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dc.contributor.advisor Leuschner, Christoph Prof. Dr.
dc.contributor.author Feldmann, Eike
dc.date.accessioned 2019-02-14T10:35:13Z
dc.date.available 2019-02-14T10:35:13Z
dc.date.issued 2019-02-14
dc.identifier.uri http://hdl.handle.net/11858/00-1735-0000-002E-E593-F
dc.language.iso eng de
dc.rights.uri http://creativecommons.org/licenses/by-nc-nd/4.0/
dc.subject.ddc 570 de
dc.title Forest Structure and Structural Dynamics of Virgin Beech Forests in Slovakia de
dc.type doctoralThesis de
dc.contributor.referee Hauck, Markus Prof. Dr.
dc.date.examination 2018-11-01
dc.description.abstracteng European beech (Fagus sylvatica L.) forests gain a special interest in Central Europe. The highly competitive species would most likely achieve dominance within a wide range of site conditions. Understanding the natural structure and dynamics of beech forests is of great importance for forest ecosystem research from both a conservation and management perspective. Today, there are only few remnants of virgin beech forests and our knowledge on their structure and especially on structural dynamics is poor. This thesis focuses on gap dynamics processes, their effect on stand structure and the analytical description of stand structures in terms of forest development stages in virgin beech forests. Canopy gap formation is suggested being the main driver of structural processes in in natural beech forests. However, information on spatio-temporal change of gap pattern, released understory structures and their reaction to canopy release are scarce. In the virgin beech forest Kyjov a repeated gap inventory was conducted to quantify differences in gap size frequency and fraction over a 10-year interval (2003–2013). Further, the percentage cover of understory trees and regeneration were estimated in 2013. Gap fraction decreased significantly from 13.6% in 2003 to 8.2% in 2013. Within 10 years the mean rate of gap closure was > 80%. Saplings and trees in lower canopy layers formed a heterogeneous understory in large parts of recently formed gaps. The results indicate considerable variation in disturbance intensity in the past decades. The prevalent heterogeneous tree understory guarantees a high resilience to canopy disturbance. The effects of gap formation on the regeneration process are fundamental for understanding forest dynamics. There are only a few studies from temperate virgin forests on gap regeneration and its natural dynamics over time and results are partly contradictory. The regeneration structure was studied in understory gaps of variable size and age, and under closed-canopy conditions in the Kyjov forest. Further, spatial differences in regeneration structure and height growth within a gap and in the gap periphery were analyzed. Sapling density and cumulative biomass were significantly higher in understory gaps than under the closed canopy. Sapling density was positively affected by high direct radiation but low diffuse radiation intensities, resulting in pronounced spatial differences in sapling density across a gap. Sapling shoot length growth was positively affected by higher levels of diffuse radiation and increased sapling size, while direct radiation was not influential. The results suggest that regeneration in small gaps most likely ends in a suppressed heterogeneous understory while in gaps ≥ 100 m2, regeneration may be capable even at low plant densities to fill the gap center, often forming a rapidly growing cohort-like regeneration layer. V It is suggested that in natural temperate forests gap induced regeneration processes imprint on forest structure in the way that trees establish on the approximate gap area and close the gap over time. This assumption lacks an empirical basis. To verify this assumption neighboring trees of similar size were assigned to tree groups on a continuous 12 ha plot in the Kyjov forest and the group size-frequency of such homogeneous patches was analyzed across diameter classes. The number of tree groups (cohorts) in a particular diameter class decreased exponentially as group size increased. Compared to random distributions, the Kyjov forest exhibited a more clumped distribution especially for small trees. The frequency distribution patterns for group sizes are similar to those for gap sizes reported from the same stand and many others. Even though a direct comparison (number of trees vs. m2) is not possible, the results indicate that gap initiated tree groups may persist through the forest cycle. Researchers defined a succession of forest development stages to explain the diversity of structures encountered in beech-dominated virgin forests. However, existing methods based on empirical stand structural data fail to display structural development comprehensively. A novel approach for determining the extension of development stages is proposed. The Development Stage Index (IDS) assigns living and dead trees to the Initial, Optimum and Terminal stage according to their DBH (7–39 cm, 40–69 cm and ≥ 70 cm, respectively) and quantifies their extension by means of stem density and basal area. It was applied to 40 spaced sample plots (500 m2 each) in three beech virgin forests in East Slovakia (Kyjov, Havešová and Stuižca; 120 plots in total). Based on thorough stand structural analyses in the three virgin beech forests, it is demonstrated that IDS is a promising tool for quantifying the proportion of the three stages on different scales, visualizing the complex mixing of stages and analyzing dynamic changes in old-growth forest structure. The results from the Kyjov forest derived by the IDS are in large agreement with the conclusions on how gap dynamics shape forest structure in this forest. This suggests that it might be possible to infer on past forest dynamics by analyzing stand structure with the IDS. de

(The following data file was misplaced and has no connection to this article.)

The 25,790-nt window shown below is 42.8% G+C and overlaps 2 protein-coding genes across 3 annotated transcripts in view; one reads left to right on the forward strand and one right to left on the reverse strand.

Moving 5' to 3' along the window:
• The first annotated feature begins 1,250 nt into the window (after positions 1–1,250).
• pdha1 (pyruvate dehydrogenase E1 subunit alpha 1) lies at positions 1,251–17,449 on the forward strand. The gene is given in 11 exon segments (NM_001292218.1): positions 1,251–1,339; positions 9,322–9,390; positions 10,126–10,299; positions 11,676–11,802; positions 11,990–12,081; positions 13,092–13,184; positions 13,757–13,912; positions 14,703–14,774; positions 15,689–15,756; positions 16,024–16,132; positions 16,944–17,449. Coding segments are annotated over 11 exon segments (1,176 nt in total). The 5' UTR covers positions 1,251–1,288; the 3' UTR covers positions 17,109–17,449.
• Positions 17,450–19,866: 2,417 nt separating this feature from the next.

dc.contributor.coReferee Ammer, Christian Prof. Dr.
dc.contributor.thirdReferee Hölscher, Dirk Prof. Dr.
dc.contributor.thirdReferee Bergmeier, Erwin Prof. Dr.
dc.contributor.thirdReferee Waltert, Matthias Dr.
dc.subject.eng European beech de
dc.subject.eng forest dynamics de
dc.subject.eng disturbance intensity de
dc.subject.eng canopy gap de
dc.subject.eng old-growth forest de
dc.subject.eng forest structure de
dc.subject.eng forest development stages de
dc.subject.eng regeneration de
dc.identifier.urn urn:nbn:de:gbv:7-11858/00-1735-0000-002E-E593-F-5
dc.affiliation.institute Biologische Fakultät für Biologie und Psychologie de
dc.subject.gokfull Biologie (PPN619462639) de
dc.identifier.ppn 1049210123